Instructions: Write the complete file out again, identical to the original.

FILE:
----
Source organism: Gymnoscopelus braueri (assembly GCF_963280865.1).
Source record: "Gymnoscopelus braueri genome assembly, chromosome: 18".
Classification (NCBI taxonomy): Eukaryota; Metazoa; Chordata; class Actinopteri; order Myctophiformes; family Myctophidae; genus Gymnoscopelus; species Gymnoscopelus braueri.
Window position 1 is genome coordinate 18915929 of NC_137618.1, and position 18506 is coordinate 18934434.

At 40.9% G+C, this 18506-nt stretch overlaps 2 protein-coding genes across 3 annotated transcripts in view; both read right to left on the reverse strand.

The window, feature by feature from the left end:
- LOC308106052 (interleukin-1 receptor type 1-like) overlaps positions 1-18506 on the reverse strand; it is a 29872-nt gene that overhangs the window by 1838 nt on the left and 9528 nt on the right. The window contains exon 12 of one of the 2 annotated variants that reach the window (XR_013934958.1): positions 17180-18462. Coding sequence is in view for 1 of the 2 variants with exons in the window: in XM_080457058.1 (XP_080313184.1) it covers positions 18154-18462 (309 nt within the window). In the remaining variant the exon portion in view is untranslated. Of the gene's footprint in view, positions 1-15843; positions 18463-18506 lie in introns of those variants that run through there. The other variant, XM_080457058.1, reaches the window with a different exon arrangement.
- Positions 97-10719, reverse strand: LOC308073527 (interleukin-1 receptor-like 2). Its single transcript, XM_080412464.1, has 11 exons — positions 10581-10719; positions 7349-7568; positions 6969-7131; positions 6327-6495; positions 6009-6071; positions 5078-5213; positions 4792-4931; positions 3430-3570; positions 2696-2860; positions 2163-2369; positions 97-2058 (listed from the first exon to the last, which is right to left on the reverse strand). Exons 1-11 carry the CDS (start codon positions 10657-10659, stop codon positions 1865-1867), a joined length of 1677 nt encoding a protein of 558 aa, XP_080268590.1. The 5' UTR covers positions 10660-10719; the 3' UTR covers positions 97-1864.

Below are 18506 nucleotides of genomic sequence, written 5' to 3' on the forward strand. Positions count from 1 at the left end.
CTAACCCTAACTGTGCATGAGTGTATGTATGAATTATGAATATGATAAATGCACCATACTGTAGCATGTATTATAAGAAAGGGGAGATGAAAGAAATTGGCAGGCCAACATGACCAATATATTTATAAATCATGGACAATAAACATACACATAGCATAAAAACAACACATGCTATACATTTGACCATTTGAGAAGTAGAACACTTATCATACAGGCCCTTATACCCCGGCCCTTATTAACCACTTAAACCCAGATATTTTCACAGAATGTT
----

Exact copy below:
Source organism: Gymnoscopelus braueri (assembly GCF_963280865.1).
Source record: "Gymnoscopelus braueri genome assembly, chromosome: 18".
Classification (NCBI taxonomy): Eukaryota; Metazoa; Chordata; class Actinopteri; order Myctophiformes; family Myctophidae; genus Gymnoscopelus; species Gymnoscopelus braueri.
Window position 1 is genome coordinate 18915929 of NC_137618.1, and position 18506 is coordinate 18934434.

At 40.9% G+C, this 18506-nt stretch overlaps 2 protein-coding genes across 3 annotated transcripts in view; both read right to left on the reverse strand.

The window, feature by feature from the left end:
- LOC308106052 (interleukin-1 receptor type 1-like) overlaps positions 1-18506 on the reverse strand; it is a 29872-nt gene that overhangs the window by 1838 nt on the left and 9528 nt on the right. The window contains exon 12 of one of the 2 annotated variants that reach the window (XR_013934958.1): positions 17180-18462. Coding sequence is in view for 1 of the 2 variants with exons in the window: in XM_080457058.1 (XP_080313184.1) it covers positions 18154-18462 (309 nt within the window). In the remaining variant the exon portion in view is untranslated. Of the gene's footprint in view, positions 1-15843; positions 18463-18506 lie in introns of those variants that run through there. The other variant, XM_080457058.1, reaches the window with a different exon arrangement.
- Positions 97-10719, reverse strand: LOC308073527 (interleukin-1 receptor-like 2). Its single transcript, XM_080412464.1, has 11 exons — positions 10581-10719; positions 7349-7568; positions 6969-7131; positions 6327-6495; positions 6009-6071; positions 5078-5213; positions 4792-4931; positions 3430-3570; positions 2696-2860; positions 2163-2369; positions 97-2058 (listed from the first exon to the last, which is right to left on the reverse strand). Exons 1-11 carry the CDS (start codon positions 10657-10659, stop codon positions 1865-1867), a joined length of 1677 nt encoding a protein of 558 aa, XP_080268590.1. The 5' UTR covers positions 10660-10719; the 3' UTR covers positions 97-1864.

Below are 18506 nucleotides of genomic sequence, written 5' to 3' on the forward strand. Positions count from 1 at the left end.
CTAACCCTAACTGTGCATGAGTGTATGTATGAATTATGAATATGATAAATGCACCATACTGTAGCATGTATTATAAGAAAGGGGAGATGAAAGAAATTGGCAGGCCAACATGACCAATATATTTATAAATCATGGACAATAAACATACACATAGCATAAAAACAACACATGCTATACATTTGACCATTTGAGAAGTAGAACACTTATCATACAGGCCCTTATACCCCGGCCCTTATTAACCACTTAAACCCAGATATTTTCACAGAATGTT